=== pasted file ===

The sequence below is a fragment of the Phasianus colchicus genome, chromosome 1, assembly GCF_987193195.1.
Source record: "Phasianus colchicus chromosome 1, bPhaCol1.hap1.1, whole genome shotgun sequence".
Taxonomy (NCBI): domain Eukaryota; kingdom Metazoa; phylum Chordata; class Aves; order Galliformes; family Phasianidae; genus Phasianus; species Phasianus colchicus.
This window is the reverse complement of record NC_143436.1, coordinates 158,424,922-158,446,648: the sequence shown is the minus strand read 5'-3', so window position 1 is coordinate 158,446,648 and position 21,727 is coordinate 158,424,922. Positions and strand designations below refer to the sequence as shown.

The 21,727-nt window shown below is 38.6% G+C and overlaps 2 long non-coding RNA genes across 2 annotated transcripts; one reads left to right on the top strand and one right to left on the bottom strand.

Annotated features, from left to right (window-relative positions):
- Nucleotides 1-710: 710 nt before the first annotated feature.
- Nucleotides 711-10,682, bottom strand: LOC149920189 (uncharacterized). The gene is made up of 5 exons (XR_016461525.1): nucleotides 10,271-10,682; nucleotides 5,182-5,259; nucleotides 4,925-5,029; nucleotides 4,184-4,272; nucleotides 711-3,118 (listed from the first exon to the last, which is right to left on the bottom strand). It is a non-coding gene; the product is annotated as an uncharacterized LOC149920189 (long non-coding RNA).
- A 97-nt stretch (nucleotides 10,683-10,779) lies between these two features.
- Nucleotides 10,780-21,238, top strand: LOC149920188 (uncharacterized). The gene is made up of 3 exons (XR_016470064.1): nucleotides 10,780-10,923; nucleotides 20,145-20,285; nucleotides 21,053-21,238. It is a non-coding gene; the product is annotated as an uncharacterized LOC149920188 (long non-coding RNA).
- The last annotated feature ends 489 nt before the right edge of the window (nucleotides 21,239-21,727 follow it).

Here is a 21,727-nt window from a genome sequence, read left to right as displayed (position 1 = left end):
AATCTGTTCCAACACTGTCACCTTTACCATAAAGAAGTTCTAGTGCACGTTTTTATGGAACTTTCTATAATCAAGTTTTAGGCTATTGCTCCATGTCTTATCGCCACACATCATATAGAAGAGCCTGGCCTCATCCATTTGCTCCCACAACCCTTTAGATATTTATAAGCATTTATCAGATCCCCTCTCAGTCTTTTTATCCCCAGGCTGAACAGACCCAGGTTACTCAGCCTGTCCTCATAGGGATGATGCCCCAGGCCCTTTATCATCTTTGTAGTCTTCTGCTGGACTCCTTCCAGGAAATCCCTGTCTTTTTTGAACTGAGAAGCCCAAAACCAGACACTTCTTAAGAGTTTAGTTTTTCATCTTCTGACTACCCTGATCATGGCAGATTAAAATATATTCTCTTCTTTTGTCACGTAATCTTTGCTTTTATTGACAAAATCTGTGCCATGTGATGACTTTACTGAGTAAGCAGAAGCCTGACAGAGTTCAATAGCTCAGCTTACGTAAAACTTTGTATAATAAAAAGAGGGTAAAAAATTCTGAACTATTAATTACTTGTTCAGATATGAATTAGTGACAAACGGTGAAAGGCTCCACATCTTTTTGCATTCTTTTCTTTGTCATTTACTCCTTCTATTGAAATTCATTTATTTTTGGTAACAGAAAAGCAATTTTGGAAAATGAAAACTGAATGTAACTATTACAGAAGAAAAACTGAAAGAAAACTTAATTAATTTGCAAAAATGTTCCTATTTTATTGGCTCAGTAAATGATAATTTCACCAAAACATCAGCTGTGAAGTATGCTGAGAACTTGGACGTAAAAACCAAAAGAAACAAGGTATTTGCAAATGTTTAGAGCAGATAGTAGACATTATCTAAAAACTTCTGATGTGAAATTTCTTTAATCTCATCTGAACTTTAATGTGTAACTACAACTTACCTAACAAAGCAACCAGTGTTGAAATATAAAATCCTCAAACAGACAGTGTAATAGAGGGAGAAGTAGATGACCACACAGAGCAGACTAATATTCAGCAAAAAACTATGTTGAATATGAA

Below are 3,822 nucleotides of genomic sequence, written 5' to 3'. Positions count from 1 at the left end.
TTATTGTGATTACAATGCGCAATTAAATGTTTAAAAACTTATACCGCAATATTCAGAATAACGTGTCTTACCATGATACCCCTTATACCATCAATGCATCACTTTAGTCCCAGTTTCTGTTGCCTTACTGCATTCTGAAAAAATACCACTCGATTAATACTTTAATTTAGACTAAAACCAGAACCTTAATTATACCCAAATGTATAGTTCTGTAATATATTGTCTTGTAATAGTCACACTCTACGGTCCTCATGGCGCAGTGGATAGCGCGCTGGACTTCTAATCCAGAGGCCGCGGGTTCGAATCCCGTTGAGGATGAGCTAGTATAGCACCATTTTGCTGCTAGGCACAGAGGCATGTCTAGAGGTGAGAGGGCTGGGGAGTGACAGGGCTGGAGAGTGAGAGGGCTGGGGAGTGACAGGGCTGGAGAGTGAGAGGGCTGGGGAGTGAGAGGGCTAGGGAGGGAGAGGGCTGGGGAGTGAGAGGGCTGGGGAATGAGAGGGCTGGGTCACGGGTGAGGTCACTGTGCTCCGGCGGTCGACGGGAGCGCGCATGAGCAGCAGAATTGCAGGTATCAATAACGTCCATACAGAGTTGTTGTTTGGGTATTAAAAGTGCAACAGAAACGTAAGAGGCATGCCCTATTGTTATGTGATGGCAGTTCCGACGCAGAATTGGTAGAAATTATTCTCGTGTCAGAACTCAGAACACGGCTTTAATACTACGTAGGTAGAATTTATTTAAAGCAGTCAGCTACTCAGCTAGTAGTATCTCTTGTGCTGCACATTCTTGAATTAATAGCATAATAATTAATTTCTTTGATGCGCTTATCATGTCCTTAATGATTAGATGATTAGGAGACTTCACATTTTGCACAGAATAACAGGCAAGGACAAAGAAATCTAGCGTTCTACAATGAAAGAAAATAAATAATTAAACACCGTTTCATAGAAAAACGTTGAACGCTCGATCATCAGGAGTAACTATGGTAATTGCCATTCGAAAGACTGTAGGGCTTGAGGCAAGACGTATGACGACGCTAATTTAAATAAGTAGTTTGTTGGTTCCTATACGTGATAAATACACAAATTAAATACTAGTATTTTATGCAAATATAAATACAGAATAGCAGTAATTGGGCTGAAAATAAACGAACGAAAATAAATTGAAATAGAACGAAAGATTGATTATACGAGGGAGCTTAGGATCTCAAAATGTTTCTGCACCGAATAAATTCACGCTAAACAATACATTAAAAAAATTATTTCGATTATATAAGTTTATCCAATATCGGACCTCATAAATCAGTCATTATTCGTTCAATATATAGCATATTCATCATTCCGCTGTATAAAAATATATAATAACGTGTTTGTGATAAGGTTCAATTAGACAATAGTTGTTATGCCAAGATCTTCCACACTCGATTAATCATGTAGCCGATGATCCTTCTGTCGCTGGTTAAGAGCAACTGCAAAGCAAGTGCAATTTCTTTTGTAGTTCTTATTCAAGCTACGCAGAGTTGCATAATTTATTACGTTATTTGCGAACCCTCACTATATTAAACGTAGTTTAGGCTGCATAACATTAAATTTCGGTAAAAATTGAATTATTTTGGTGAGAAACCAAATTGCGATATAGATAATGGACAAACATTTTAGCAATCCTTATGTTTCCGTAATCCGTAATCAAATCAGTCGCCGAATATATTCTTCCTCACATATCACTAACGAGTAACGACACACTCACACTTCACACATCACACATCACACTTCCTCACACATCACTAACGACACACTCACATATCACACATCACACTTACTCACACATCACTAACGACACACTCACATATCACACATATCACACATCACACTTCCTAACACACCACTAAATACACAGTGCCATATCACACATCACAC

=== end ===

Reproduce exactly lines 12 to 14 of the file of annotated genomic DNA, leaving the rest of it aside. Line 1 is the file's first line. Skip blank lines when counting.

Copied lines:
Here is a 21,727-nt window from a genome sequence, read left to right as displayed (position 1 = left end):
AATCTGTTCCAACACTGTCACCTTTACCATAAAGAAGTTCTAGTGCACGTTTTTATGGAACTTTCTATAATCAAGTTTTAGGCTATTGCTCCATGTCTTATCGCCACACATCATATAGAAGAGCCTGGCCTCATCCATTTGCTCCCACAACCCTTTAGATATTTATAAGCATTTATCAGATCCCCTCTCAGTCTTTTTATCCCCAGGCTGAACAGACCCAGGTTACTCAGCCTGTCCTCATAGGGATGATGCCCCAGGCCCTTTATCATCTTTGTAGTCTTCTGCTGGACTCCTTCCAGGAAATCCCTGTCTTTTTTGAACTGAGAAGCCCAAAACCAGACACTTCTTAAGAGTTTAGTTTTTCATCTTCTGACTACCCTGATCATGGCAGATTAAAATATATTCTCTTCTTTTGTCACGTAATCTTTGCTTTTATTGACAAAATCTGTGCCATGTGATGACTTTACTGAGTAAGCAGAAGCCTGACAGAGTTCAATAGCTCAGCTTACGTAAAACTTTGTATAATAAAAAGAGGGTAAAAAATTCTGAACTATTAATTACTTGTTCAGATATGAATTAGTGACAAACGGTGAAAGGCTCCACATCTTTTTGCATTCTTTTCTTTGTCATTTACTCCTTCTATTGAAATTCATTTATTTTTGGTAACAGAAAAGCAATTTTGGAAAATGAAAACTGAATGTAACTATTACAGAAGAAAAACTGAAAGAAAACTTAATTAATTTGCAAAAATGTTCCTATTTTATTGGCTCAGTAAATGATAATTTCACCAAAACATCAGCTGTGAAGTATGCTGAGAACTTGGACGTAAAAACCAAAAGAAACAAGGTATTTGCAAATGTTTAGAGCAGATAGTAGACATTATCTAAAAACTTCTGATGTGAAATTTCTTTAATCTCATCTGAACTTTAATGTGTAACTACAACTTACCTAACAAAGCAACCAGTGTTGAAATATAAAATCCTCAAACAGACAGTGTAATAGAGGGAGAAGTAGATGACCACACAGAGCAGACTAATATTCAGCAAAAAACTATGTTGAATATGAA

Below are 3,822 nucleotides of genomic sequence, written 5' to 3'. Positions count from 1 at the left end.